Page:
Bush Taps a Tough Top Trade Warrior

His choice of the savvy Robert Zoellick and his decision to keep the U.S Trade Representative in the Cabinet are two good signs

President-elect George W. Bush made all the right choices on Jan. 11 when he chose Robert B. Zoellick, a brainy practitioner of big-picture foreign policy, as his top trade negotiator. His selection was a signal that trade policy will be an important priority for the incoming Administration.

Bush had been considering downgrading the position of U.S. Trade Representative (USTR) to sub-Cabinet rank. The idea: to reduce the bureaucratic power struggles that have arisen in recent years between the so-called pinstripes at the National Security Council, State Dept., and Defense Dept., and the "econoids" at the U.S. Trade Representatives Office and the Commerce and Agriculture Depts.


  The pinstripes wanted to keep national security ascendant in U.S. foreign policy, while the econoids favored elevating international economic matters to the top. Some on Capitol Hill wanted to resolve the tussle by creating a U.S. Trade Dept., merging Commerce and the USTR, which Zoellick will now head.

But vociferous objections from Senate Finance Committee Chairman-elect Charles Grassley (R-Iowa) and from the Washington business lobby persuaded Bush to keep the USTR job at a Cabinet level. Critics of the plan to reduce the its importance pointed out that the nation's trade ambassador would be hamstrung in negotiations abroad if protocol-conscious foreign trade ministers refused to sign draft trade deals with someone they saw as being of lesser rank.

After filling his last Cabinet vacancy, Bush said he expected Zoellick to report directly to him, and he would maintain an active interest in expanding trade markets for U.S. farmers, fulfilling a campaign pledge. "It's important for us to be opening up markets around the world so our farmers can be selling into open markets, for example," Bush said, adding: "I want to follow closely those aspects of trade agreements that deal with areas such as agriculture."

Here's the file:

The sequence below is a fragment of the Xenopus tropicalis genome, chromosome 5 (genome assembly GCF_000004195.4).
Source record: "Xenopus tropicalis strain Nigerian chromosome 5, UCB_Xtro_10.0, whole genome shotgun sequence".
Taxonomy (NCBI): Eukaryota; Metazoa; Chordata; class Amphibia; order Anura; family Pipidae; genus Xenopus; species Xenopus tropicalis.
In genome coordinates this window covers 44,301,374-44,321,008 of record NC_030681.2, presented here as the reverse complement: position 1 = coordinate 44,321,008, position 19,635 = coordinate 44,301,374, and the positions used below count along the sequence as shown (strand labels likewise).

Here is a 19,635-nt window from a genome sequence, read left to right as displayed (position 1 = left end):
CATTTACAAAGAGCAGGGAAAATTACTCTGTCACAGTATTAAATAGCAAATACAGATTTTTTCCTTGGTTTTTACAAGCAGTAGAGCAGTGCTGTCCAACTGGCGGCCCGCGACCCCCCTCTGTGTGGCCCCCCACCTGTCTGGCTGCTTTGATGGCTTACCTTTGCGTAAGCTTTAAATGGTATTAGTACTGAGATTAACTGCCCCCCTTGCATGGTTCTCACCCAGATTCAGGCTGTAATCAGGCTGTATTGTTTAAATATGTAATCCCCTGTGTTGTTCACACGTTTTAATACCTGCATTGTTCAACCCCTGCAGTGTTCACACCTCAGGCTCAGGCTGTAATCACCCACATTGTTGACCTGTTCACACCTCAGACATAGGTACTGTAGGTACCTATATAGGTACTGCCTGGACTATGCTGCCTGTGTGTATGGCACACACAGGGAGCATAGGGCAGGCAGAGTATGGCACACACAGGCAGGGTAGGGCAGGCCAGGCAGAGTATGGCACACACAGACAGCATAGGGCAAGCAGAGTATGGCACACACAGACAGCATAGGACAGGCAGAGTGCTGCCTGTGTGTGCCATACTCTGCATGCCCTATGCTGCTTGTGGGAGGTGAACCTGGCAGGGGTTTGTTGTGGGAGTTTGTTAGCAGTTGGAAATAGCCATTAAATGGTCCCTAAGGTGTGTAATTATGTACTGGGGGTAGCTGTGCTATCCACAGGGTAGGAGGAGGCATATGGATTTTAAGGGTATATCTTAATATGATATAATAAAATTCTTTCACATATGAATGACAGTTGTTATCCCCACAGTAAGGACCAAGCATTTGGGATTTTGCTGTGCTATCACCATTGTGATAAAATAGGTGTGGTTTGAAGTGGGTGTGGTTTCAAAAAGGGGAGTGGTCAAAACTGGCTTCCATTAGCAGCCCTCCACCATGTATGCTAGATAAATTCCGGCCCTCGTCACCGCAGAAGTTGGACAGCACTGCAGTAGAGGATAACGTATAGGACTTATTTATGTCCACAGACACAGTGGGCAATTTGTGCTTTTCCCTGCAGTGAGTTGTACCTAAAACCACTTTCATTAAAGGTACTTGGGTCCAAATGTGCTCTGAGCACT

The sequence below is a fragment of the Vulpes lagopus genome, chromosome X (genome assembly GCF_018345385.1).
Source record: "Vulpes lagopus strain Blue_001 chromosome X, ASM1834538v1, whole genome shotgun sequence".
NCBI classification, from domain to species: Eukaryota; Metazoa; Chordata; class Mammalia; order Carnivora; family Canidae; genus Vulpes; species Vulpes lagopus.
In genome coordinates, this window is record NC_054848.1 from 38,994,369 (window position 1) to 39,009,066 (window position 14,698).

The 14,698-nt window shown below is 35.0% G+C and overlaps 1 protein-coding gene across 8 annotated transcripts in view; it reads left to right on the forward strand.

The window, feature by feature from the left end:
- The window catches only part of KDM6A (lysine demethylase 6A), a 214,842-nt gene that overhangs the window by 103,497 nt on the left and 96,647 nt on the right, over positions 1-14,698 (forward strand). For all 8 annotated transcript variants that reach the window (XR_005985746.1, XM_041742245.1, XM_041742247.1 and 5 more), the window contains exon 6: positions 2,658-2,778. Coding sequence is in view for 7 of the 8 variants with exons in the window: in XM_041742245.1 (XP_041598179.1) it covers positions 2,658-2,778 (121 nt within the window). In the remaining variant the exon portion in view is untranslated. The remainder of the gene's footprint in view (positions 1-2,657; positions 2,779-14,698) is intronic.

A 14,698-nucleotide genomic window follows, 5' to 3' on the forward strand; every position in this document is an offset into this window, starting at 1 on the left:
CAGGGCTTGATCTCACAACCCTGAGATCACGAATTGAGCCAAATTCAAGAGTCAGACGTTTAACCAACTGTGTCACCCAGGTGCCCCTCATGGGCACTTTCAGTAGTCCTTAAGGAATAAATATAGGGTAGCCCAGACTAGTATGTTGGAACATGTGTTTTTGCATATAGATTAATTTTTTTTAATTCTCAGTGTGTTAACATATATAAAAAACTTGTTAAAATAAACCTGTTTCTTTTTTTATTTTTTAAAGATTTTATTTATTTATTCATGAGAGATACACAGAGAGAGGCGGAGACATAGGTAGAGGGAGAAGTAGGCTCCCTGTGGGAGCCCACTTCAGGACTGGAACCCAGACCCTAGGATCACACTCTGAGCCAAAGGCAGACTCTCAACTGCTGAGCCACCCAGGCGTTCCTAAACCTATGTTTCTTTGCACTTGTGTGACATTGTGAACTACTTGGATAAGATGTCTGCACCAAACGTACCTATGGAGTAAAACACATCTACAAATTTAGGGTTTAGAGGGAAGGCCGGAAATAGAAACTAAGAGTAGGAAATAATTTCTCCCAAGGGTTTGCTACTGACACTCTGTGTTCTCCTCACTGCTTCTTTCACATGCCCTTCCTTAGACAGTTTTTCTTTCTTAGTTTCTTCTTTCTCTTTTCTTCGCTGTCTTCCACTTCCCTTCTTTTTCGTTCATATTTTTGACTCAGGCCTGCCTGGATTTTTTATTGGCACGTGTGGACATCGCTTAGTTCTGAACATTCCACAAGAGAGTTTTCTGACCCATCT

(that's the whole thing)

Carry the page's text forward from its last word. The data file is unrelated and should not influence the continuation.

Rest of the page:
Zoellick will have to hit the ground running. Not only is the U.S. actively negotiating free-trade deals with Chile and Singapore but the U.S. is facing more than a dozen significant trade disputes with its top trading partners: Canada, Mexico, the European Union, and Japan. In addition, the Clinton Administration's USTR, Charlene Barshefsky, has been negotiating a hemispheric free-trade pact with Latin America while trying to kick-start global talks on services and agriculture.

In the Administration of Bush's father, Zoellick served under James A. Baker III as a Deputy Chief of Staff in the White House and at various positions in the Treasury Dept. He was also an Undersecretary of State for economic policy. He has a masters degree and law degree from Harvard University, and most recently was a professor at the U.S. Naval Academy. Trade experts generally regard him as a solid conceptualizer and policymaker. Now his negotiating strengths will be tested as never before.

By Paul Magnusson in Washington

Edited by Douglas Harbrecht

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